Saturday, August 6, 2011

"ReCreation" show at Gallery 114

Last June I had my first one person show at my cooperative gallery, Gallery 114. It is a huge and beautiful space, so I had to work hard to fill it with new paintings! I was very happy with how it all looked, the turnout, and even made a few sales! Here is a sampling of what was showing there, and some background information about the images, how and why I painted them.

  "Crater" 40"x48" Acrylic on panel.
This was the largest painting in the show, and occupied a central position in it. This arresting image is based on a photograph taken by an army photographer on a Pacific Island during WWII. These soldiers are bathing, relaxing and washing their clothes in a bomb crater. Just behind the crater, a crashed Japanese fighter plane rests, its wings ripped from its body, tilting up at an extreme angle. The presence of destruction and restoration is presented in the same image. There is also a clever reference to classical nude paintings, such as Manet's "Luncheon on the Grass" Cezanne's "Large Bathers" and of course, "The Swimming Hole" by Thomas Eakins.

This painting has also been chosen to be a part of the All Oregon Art Annual, a statewide competition featured at the Oregon State Fair.
"Blur" 30"x40" Acrylic on panel.

This is a painting I worked very hard on for quite a long time. When I was finally “done” with it, I thought to myself, “Well, I’ve just made an albatross. No one will ever want this painting. It’s no good.” So I put it away and moved on. Several months later, I took it out again and thought, “Well, that’s not so bad, after all”. When I hung it up for this show, it turned out to be one of the most popular paintings there! Doing art is never predictable, always surprising, and I as the artist myself, am not always the best judge of my own work.

“Blur” is based on a snapshot from my stepfather's estate. I believe it is from the neighborhood he grew up in, Parkrose, Portland. A small boy scampers across a sunlit yard at near sunset. The photograph is taken peeping over a picket fence. The angle of the shot is so low it leads me to believe it was taken either by another child, or an adult who is stooped down, concealed behind the fence. The child is moving so fast his arms are blurred into oblivion. In fact, the child's shadow is sharper and crisper than the child himself, lending the shadow a stronger sense of reality and form; the boy is ghostly, his shadow is corporal.

"Firecracker" 30"x40" Acrylic on panel.
Based on a snapshot from the early 20th century, four young boys dash and leap away from a single spot on the pavement, where they have just lit a firecracker. The active movement the boys' bodies create is counter-acted by a very limited palette, only about 4 colors, plus white and black.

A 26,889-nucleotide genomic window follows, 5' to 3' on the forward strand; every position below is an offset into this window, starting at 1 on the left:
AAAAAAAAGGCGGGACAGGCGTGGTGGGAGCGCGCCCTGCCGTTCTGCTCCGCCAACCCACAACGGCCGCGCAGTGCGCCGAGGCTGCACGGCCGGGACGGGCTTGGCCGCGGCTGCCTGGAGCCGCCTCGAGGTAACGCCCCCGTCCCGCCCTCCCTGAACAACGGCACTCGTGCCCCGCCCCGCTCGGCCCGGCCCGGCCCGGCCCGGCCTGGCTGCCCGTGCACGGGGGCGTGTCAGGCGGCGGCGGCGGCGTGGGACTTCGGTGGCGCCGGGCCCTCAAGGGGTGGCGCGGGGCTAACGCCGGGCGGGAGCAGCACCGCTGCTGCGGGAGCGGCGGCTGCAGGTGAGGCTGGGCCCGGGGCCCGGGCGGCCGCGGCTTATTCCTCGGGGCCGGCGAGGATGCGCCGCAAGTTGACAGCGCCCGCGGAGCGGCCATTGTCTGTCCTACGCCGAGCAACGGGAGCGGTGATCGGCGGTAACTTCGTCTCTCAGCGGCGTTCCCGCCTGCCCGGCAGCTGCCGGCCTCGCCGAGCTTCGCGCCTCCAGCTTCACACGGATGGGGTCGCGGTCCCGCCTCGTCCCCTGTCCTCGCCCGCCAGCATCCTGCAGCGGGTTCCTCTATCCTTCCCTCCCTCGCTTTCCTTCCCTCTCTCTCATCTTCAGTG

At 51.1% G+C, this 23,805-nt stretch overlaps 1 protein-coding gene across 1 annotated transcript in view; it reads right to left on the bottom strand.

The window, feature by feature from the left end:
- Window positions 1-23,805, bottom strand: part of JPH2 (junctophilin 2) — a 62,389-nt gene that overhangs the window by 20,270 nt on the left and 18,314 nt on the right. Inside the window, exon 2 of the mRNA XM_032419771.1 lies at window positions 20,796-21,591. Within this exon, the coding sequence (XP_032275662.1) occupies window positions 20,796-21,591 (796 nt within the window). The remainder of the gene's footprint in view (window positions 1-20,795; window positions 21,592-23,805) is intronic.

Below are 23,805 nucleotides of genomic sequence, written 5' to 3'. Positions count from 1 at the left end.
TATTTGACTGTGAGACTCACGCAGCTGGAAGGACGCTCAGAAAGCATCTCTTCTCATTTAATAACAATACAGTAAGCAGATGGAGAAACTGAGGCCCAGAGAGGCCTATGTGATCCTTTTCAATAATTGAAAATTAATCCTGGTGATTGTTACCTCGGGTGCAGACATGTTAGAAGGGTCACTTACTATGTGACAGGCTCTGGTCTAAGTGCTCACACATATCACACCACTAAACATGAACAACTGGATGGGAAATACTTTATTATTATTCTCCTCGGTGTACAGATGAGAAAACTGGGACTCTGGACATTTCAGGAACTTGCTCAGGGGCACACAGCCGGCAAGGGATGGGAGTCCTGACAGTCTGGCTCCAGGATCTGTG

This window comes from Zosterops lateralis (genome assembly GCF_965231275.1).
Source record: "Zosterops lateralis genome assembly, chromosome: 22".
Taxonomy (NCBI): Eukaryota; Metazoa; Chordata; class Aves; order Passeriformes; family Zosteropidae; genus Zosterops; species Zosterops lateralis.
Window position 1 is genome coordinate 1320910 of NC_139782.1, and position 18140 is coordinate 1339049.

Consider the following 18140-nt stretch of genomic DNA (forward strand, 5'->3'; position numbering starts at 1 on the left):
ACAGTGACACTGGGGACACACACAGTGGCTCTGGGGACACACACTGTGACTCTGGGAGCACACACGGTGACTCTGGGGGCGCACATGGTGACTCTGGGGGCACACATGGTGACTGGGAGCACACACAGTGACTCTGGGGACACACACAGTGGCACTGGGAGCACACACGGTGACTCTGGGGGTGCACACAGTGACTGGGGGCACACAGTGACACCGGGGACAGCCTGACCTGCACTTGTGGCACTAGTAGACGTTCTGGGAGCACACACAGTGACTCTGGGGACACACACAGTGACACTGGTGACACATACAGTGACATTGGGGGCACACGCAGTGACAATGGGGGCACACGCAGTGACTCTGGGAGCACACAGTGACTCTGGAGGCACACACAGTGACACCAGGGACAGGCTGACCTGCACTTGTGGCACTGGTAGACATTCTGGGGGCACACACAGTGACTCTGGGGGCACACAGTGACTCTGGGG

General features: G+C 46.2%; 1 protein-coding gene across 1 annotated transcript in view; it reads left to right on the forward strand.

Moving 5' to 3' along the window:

"Touch" 24"x36" Acrylic on panel.
  This is a snapshot of boys playing touch football at night. A flash lights up the scene like a lightning strike at the moment one boy touches the one carrying the football. If you’ll notice, the size of the “pigskin” is pretty huge compared to what is used today. This painting is done in a looser style than I usually use, to depict the movement and the lack of detail caused by the darkness.

"Please, Please, Sorry, Thank you"  30"x40" Acrylic on panel.
A very young girl with a yellow balloon laughs while riding a horse on a merry-go-round. The horse is brick red, and the sunlight is low and golden. I am captivated by the contrast of the girls happy face and the horrific expression of the horse, carved as if it were galloping and neighing furiously. A friend of mine pointed out that the horse seems more real than the girl. I love to create art that holds contradicting elements in a single, holistic image.

 "Precipice" 30"x40" Acrylic on panel.
Based on a snapshot from the 1950's, a gaggle of happy teenage girls wearing scarves cavort on a beautiful two-toned convertible. In the background the severe drop of a wooden rollercoaster can be seen. I really am excited by the juxtaposition of the light-hearted fun of the girls and the perilous angle of the carnival ride. I am also captivated by the way the angle of the ride is echoed the angle provided by the girls' heads.

 "The Heart Is Just a Muscle" 22"x28" Acrylic on panel.
This is another image that I am compelled to paint again and again. The most beguiling thing for me about this is the arrangement and movement of the objects and elements that make up the image; the women are standing in a circle, echoing the rotating movement of the ride. The gestures of the live children and inanimate horses creating diagonals that reinforce the rotation almost like a spiraling movement.

This image is based on a snapshot from my late stepfather's family. His mother is the woman hidden behind the woman in yellow. The women are presumably waiting for their children while they ride a merry-go-round, a very motherly duty. The women have curiously stern expressions, which, to me, is in distinct contrast to what we usually think of as motherly.

“The Early Universe” 30”x40”. Acrylic on panel.
It is amazing to me that this composition was created by a simple, accidental snapshot. Three boys consult with an adult in a uniform and peaked hat about their special bicycle, all decked out with wooly handlebar tassels, headlight and heavy, pinstriped fenders. The arrangement of the figures, the hose uncoiling across the grass, and the fact that the photo was taken close to the ground, makes for an arresting image. The subject matter demonstrates a combination of sweet nostalgia and the unsentimental world of children at play.

I attempt to accentuate the abstract shapes in the image by altering the colors of the grass slightly from space to space, and to create lay lines across the images, a la Charles Sheeler.